Tuesday, January 25, 2011

Beers brewed in Australia under licence

An interesting follow-on from one of my earlier posts on Lion Nathan. Reader "Angry" makes a very valid comment about Lion Nathan's efforts brewing Beck's under licence.

This aligns nicely with Gage and Robert's first beer tasting in their excellent The Beer Frontier series. Episode One sees the guys compare imported and local versions of Stella Artois. The local version is brewed by Fosters. The link to their clip is here: The Beer Frontier Episode 1 - Part 1 of 2.

I think we should pursue this topic for a while. There does seem to be a vein of concern in the discerning beer public. Maybe it's time to catalogue all brewed-under-licence beers, and conduct our own research...

And this isn't specifically a shot at Lion Nathan..... just a happy coincidence !

Angry kindly provided a link to the following, which I have managed to somehow embed in this post (much to my surprise):


  1. Michael,

    The other point to note here is are the local brews any better than some 'surprise imports'. For instance a nice-looking case of imported Heineken that I purchased a while back tasted somewhat odd.

    Further inspection revealed www.heineken.es as the website. Spanish Heineken!!!! Indeed a genuine import tho.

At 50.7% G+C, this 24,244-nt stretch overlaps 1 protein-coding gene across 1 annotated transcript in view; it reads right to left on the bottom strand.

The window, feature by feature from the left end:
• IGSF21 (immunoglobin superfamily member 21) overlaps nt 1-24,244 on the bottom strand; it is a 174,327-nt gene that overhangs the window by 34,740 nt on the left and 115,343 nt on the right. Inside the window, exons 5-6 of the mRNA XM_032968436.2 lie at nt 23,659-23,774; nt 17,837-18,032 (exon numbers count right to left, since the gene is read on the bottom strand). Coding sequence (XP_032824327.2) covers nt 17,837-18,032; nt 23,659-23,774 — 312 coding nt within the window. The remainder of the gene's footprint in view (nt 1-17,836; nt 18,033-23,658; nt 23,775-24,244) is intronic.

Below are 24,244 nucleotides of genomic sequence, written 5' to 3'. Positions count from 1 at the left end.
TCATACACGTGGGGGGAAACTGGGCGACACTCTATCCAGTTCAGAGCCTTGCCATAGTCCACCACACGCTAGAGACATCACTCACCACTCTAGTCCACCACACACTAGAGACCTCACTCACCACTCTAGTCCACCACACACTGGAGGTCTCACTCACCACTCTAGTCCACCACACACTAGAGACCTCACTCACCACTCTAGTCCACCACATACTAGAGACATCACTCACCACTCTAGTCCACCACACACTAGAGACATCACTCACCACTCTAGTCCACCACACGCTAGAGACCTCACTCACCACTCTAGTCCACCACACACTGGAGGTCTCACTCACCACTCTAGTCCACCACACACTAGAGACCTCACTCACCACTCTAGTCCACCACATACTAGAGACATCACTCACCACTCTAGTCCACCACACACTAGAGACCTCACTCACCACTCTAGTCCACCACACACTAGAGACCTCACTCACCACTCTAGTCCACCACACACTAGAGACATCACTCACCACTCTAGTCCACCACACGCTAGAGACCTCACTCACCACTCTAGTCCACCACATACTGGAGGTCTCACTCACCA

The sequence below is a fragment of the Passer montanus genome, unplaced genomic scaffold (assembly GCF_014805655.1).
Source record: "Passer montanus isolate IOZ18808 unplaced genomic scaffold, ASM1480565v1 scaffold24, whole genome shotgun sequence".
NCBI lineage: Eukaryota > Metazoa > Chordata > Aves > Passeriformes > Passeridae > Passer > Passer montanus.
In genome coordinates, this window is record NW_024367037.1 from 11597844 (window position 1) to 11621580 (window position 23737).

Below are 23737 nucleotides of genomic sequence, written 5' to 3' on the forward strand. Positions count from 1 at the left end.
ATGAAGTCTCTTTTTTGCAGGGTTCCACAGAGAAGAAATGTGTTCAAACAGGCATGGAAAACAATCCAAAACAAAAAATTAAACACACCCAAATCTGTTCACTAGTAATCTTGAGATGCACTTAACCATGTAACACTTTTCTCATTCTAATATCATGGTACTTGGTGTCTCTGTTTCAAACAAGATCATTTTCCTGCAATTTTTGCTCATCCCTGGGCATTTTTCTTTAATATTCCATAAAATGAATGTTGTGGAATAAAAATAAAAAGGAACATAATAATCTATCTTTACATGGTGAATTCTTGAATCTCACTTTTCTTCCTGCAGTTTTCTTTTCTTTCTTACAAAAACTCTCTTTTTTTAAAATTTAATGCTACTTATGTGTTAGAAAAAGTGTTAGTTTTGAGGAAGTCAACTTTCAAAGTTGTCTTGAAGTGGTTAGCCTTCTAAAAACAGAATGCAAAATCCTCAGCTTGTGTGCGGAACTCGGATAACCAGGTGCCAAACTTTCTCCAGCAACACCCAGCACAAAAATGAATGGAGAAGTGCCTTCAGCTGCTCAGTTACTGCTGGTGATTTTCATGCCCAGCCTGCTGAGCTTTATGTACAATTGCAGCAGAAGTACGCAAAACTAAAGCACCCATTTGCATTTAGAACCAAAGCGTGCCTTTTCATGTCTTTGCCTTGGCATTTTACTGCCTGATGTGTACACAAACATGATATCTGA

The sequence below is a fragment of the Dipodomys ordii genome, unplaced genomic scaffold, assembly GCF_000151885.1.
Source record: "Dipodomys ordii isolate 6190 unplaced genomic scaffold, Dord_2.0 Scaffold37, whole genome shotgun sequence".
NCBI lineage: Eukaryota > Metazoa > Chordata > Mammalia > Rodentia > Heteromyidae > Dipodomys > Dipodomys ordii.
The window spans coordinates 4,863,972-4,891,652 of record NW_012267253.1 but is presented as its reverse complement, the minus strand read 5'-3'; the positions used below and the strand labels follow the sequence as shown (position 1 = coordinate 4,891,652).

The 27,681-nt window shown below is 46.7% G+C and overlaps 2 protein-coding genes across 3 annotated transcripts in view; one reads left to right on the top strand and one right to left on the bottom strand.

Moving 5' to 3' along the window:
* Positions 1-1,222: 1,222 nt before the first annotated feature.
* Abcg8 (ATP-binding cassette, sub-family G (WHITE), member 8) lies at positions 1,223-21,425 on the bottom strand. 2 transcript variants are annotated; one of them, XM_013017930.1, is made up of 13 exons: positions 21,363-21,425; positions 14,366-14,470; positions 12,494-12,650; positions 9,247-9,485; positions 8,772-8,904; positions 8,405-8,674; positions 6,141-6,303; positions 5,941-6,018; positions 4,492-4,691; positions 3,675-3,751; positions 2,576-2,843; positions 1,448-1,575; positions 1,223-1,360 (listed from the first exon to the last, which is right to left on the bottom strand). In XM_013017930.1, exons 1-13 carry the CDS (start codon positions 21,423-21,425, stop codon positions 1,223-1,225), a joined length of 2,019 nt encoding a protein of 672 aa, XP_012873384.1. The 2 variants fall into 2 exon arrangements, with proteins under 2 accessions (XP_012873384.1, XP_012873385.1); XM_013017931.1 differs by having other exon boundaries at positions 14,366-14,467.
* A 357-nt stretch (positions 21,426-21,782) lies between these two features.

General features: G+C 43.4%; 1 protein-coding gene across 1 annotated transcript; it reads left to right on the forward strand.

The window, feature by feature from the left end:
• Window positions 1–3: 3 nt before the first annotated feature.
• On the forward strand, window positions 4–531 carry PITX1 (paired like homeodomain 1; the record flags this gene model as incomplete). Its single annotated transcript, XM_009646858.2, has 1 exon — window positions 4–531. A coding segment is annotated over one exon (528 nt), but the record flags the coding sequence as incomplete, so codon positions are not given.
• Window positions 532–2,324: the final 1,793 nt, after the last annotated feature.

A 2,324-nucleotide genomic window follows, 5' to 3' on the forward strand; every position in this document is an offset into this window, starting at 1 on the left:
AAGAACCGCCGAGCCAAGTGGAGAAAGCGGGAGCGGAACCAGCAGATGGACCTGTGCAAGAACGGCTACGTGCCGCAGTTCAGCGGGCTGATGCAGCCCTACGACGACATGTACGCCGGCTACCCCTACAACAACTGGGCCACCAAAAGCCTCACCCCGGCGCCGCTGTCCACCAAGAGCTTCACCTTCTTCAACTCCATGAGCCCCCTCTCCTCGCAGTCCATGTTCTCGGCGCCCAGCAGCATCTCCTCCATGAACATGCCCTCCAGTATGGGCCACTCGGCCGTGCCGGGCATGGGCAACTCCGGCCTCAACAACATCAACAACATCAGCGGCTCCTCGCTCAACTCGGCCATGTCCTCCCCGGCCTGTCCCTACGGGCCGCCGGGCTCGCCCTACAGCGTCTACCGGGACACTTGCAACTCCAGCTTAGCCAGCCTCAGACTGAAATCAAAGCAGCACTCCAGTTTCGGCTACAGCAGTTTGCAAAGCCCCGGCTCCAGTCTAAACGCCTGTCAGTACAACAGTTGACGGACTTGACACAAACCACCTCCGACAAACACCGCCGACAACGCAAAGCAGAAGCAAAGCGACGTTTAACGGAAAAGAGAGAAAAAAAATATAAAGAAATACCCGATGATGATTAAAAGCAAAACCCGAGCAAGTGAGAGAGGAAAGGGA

Not been caught out on that one since.

  2. Yeah another bone of contention is the topic of "parallel importing". Combined with brewing under licence, we have greater uncertainty as to the "originality" of the beer.
    In the case of Stella, it's brewed in Melbourne.... which is a cost strategy to eliminate the need to import Stella from Belgium.

    However, a Stella importer in, say, Malaysia, gets the beer at a lot lower cost than an Australian importer, then on-ships it to Australia (after opening the box and adding those little white labels to comply with Aussie laws). Even with two legs of shipping, the "original" beer arrives in Australia at a competitive price; quality after so much shipping may be an issue, however. The Beer Frontier guys discuss this.

    Barney, your example is a third, and probably very insidious and risky scenario: a combination of both brewed-under-licence, and parallel importing.

    Thanks for the comment; another area to study in greater detail.

  3. I stumbled upon this blog and I am glad that others are noticing the poor Aussie brewed foreign beers.

    I can tell simply from smell what are the Aussie brewed Becks, Stella or Heineken (the beer brewed in the real country smells far more hoppy.) I bought a case of Heineken (brewed in Holland) for $40 and in the same shop local brewed (cats p1ss) was going for $55 - a disgrace!

    (Still the sheep will just pick it up because it is a brand and buy it...)

    Good luck with the blog! :)

  4. Picked up a carton of Kingfisher this arvo.....had I not turned the box upside down I would never have noticed the "brewed under licence".....why did I turn the box upside down?....because it did not taste like Kingfisher and I had to investigate.
    This whole brewed under licence is a rort and should be stopped....quality goes down price remains the same or goes up.


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